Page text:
Review Summary: Soundgarden’s masterpiece “Superunknown” is truly a powerful journey, and one of the most emotionally draining albums of all-time.
You’d be hard pressed to find many albums as emotionally draining as “Superunknown.” Soundgarden’s 1994 release is one of the darkest, grungiest, and utterly fantastic records that I have ever heard. “Superunknown” is considered the magnum opus of a somewhat overlooked grunge band. Soundgarden arrived on the music scene earlier than the likes of Nirvana, Pearl Jam, and Alice in Chains, releasing “Ultramega Ok” and “Louder Than Love” in the late 1980’s. The band gained even more popularity and acclaim in 1991, with their best record yet, “Badmotorfinger.” At this point, it became clear that Soundgarden was growing with each release, so it wasn’t far-fetched to believe “Superunknown” would continue the trend.
It becomes apparent when Chris Cornell delivers “Stretch marks over my eyes, burn the candles deep inside,” in the album’s first track that this will be a much gloomier record. “Superunknown” is subject to heavily distorted and dropped tuning guitars and soaring and blunt vocals that give it sheer brutality. The slow burning Limo Wreck
directly reflects this, its self-hating lyrics and eerie atmosphere represents the record very well. Trippy single Black Hole Sun
is responsible for a great deal of “Superunknown’s” success, it’s disturbing and absurd music video says everything about the song. Don’t get me wrong, this record does have its lighter moments, but even the more upbeat nature of The Day I Tried to Live
is misleading. In the opening verse, Cornell’s lyrics are distressing, “I woke up the same as any other day, except a voice was in my head. It said ‘Seize the day, pull the trigger, drop the blade and watch the rolling heads.’” Still, the track blissfully carries on, Cornell utilizing his distinct yell, Cameron beating his drums to a pulp, and Thayil wailing on his guitar. Spoonman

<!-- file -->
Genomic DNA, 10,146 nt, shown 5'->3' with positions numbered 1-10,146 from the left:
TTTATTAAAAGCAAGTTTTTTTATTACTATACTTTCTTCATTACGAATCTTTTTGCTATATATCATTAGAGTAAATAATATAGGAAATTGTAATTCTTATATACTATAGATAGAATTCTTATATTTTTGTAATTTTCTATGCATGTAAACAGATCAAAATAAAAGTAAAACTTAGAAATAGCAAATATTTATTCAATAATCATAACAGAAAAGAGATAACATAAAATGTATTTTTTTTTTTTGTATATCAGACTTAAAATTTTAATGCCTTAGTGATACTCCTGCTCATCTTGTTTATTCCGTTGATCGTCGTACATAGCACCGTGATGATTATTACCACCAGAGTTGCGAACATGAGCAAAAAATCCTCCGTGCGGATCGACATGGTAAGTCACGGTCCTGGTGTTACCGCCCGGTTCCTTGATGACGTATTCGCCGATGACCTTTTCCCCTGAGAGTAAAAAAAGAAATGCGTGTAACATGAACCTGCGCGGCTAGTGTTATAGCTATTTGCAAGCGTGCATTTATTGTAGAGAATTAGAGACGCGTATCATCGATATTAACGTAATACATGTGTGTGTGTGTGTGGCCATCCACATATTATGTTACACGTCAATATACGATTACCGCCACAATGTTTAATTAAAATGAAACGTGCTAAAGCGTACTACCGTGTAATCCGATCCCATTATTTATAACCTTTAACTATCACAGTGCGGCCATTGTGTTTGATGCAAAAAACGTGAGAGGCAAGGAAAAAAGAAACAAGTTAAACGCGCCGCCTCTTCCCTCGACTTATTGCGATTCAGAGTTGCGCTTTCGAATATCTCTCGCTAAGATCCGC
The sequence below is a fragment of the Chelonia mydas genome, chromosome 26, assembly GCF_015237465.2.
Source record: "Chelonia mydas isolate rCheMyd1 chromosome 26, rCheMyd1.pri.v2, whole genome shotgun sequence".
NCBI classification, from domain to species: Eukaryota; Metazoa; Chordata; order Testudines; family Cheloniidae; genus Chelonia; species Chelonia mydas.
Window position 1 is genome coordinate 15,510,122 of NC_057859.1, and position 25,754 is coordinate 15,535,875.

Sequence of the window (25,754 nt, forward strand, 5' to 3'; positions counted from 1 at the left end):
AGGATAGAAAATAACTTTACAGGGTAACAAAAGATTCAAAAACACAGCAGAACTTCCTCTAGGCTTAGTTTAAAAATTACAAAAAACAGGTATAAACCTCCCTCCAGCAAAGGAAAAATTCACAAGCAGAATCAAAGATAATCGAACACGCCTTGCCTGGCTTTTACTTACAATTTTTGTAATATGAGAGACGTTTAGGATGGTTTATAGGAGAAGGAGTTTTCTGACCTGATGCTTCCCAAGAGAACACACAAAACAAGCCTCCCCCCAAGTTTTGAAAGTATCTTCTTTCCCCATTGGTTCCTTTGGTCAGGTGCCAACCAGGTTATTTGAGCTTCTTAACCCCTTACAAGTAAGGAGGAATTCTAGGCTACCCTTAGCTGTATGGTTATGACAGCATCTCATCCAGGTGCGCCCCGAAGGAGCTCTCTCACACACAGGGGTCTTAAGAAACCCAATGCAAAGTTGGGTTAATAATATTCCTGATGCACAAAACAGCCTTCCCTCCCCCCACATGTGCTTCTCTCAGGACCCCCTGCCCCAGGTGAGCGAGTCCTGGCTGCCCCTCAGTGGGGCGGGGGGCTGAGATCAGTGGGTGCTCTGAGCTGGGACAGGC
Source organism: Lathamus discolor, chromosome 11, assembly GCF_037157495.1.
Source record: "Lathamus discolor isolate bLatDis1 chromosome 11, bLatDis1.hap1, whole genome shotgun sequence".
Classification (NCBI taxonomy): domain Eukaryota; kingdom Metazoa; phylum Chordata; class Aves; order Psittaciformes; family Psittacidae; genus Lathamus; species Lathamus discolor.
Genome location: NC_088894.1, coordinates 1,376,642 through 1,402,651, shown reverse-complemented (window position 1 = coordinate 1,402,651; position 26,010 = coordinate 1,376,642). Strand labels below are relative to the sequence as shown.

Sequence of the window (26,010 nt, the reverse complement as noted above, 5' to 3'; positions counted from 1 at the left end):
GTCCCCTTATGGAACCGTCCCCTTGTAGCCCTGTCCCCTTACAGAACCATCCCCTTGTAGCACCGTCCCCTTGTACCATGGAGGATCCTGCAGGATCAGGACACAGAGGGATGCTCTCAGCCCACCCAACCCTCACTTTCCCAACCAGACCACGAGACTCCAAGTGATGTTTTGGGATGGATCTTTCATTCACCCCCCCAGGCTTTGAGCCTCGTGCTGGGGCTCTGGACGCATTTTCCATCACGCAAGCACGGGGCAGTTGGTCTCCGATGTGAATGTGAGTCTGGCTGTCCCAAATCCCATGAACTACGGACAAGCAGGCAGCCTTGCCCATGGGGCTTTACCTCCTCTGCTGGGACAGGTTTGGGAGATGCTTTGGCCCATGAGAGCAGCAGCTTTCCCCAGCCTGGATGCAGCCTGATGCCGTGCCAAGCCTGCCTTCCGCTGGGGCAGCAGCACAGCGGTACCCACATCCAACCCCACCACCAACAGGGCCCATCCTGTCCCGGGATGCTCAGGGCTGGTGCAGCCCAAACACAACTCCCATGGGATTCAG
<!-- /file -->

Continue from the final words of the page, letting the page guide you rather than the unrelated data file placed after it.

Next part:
also plays along these lines, for it is an excellent track with an unforgettable riff. Spoonman
features disturbing lyrics of its own; “All my friends are Indians, all my friends are brown and red, Spoonman. And all my friends are skeletons, they beat the rhythm with their bones, Spoonman.”
A major underscore of the record is that of Fell on Black Days
which is an excellent ballad that features some of Cornell’s best vocals and Thayil’s strongest guitar work. The song is extremely catchy and utilizes a somewhat simple bass line. “Superunknown’s” gloomiest moment may possibly be 4th of July
, a tremendously heavy track with Cornell hauntingly singing “Cause I heard it in the wind, and I saw it in the sky. And I thought it was the end and I thought it was the 4th of July.” The album’s final song is a perfect closer; Like Suicide
comes to a fulfilling climax with Cornell converting his deep grunge voice to his high-pitched scream. The tribal drumming and slow-burning nature of the track has an amazing effect and at the bridge Thayil just tears the track apart. When expecting the tragic nature of the song the listener isn’t disappointed, the songwriting is as tragic as ever, “She lived like a murder, how she’d fly so sweetly. She lived like a murder, but she died just like suicide.”
Soundgarden’s masterpiece “Superunknown” is truly a powerful journey, and one of the most emotionally draining albums of all-time. You don’t even have to listen to the record in order to get a sense of the dimness. Just look at the song titles, Fell on Black Days
? Limo Wreck
? The Day I Tried to Live
? Absolutely tormented.
Fell on Black Days
Black Hole Sun
The Day I Tried to Live